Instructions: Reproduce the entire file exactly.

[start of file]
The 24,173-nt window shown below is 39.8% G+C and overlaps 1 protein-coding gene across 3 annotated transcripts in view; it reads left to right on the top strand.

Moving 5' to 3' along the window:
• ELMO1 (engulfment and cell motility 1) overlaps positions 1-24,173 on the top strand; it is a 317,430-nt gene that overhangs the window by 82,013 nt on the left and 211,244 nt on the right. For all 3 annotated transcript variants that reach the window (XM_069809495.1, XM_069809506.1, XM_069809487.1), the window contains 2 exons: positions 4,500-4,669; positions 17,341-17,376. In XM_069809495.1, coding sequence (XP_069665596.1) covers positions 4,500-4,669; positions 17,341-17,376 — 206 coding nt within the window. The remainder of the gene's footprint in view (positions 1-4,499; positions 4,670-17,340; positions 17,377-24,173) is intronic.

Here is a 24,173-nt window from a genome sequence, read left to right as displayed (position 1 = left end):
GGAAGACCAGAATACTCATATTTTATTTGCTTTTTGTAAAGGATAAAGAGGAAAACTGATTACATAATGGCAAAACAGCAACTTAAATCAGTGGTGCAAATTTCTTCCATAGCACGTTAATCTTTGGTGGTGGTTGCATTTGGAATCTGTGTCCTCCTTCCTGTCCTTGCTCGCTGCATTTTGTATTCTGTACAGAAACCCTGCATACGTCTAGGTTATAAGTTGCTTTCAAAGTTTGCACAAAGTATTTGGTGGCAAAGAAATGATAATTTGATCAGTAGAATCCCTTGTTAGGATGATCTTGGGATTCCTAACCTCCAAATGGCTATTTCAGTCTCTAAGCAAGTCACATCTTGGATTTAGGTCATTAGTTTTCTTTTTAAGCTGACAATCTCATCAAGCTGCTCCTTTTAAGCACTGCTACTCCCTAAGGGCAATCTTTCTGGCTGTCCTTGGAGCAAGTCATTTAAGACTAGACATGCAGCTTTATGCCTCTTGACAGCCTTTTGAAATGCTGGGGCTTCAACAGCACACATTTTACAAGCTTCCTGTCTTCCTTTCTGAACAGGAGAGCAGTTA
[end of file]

The 24,173-nt window shown below is 39.8% G+C and overlaps 1 protein-coding gene across 3 annotated transcripts in view; it reads left to right on the top strand.

Moving 5' to 3' along the window:
• ELMO1 (engulfment and cell motility 1) overlaps positions 1-24,173 on the top strand; it is a 317,430-nt gene that overhangs the window by 82,013 nt on the left and 211,244 nt on the right. For all 3 annotated transcript variants that reach the window (XM_069809495.1, XM_069809506.1, XM_069809487.1), the window contains 2 exons: positions 4,500-4,669; positions 17,341-17,376. In XM_069809495.1, coding sequence (XP_069665596.1) covers positions 4,500-4,669; positions 17,341-17,376 — 206 coding nt within the window. The remainder of the gene's footprint in view (positions 1-4,499; positions 4,670-17,340; positions 17,377-24,173) is intronic.

Here is a 24,173-nt window from a genome sequence, read left to right as displayed (position 1 = left end):
GGAAGACCAGAATACTCATATTTTATTTGCTTTTTGTAAAGGATAAAGAGGAAAACTGATTACATAATGGCAAAACAGCAACTTAAATCAGTGGTGCAAATTTCTTCCATAGCACGTTAATCTTTGGTGGTGGTTGCATTTGGAATCTGTGTCCTCCTTCCTGTCCTTGCTCGCTGCATTTTGTATTCTGTACAGAAACCCTGCATACGTCTAGGTTATAAGTTGCTTTCAAAGTTTGCACAAAGTATTTGGTGGCAAAGAAATGATAATTTGATCAGTAGAATCCCTTGTTAGGATGATCTTGGGATTCCTAACCTCCAAATGGCTATTTCAGTCTCTAAGCAAGTCACATCTTGGATTTAGGTCATTAGTTTTCTTTTTAAGCTGACAATCTCATCAAGCTGCTCCTTTTAAGCACTGCTACTCCCTAAGGGCAATCTTTCTGGCTGTCCTTGGAGCAAGTCATTTAAGACTAGACATGCAGCTTTATGCCTCTTGACAGCCTTTTGAAATGCTGGGGCTTCAACAGCACACATTTTACAAGCTTCCTGTCTTCCTTTCTGAACAGGAGAGCAGTTA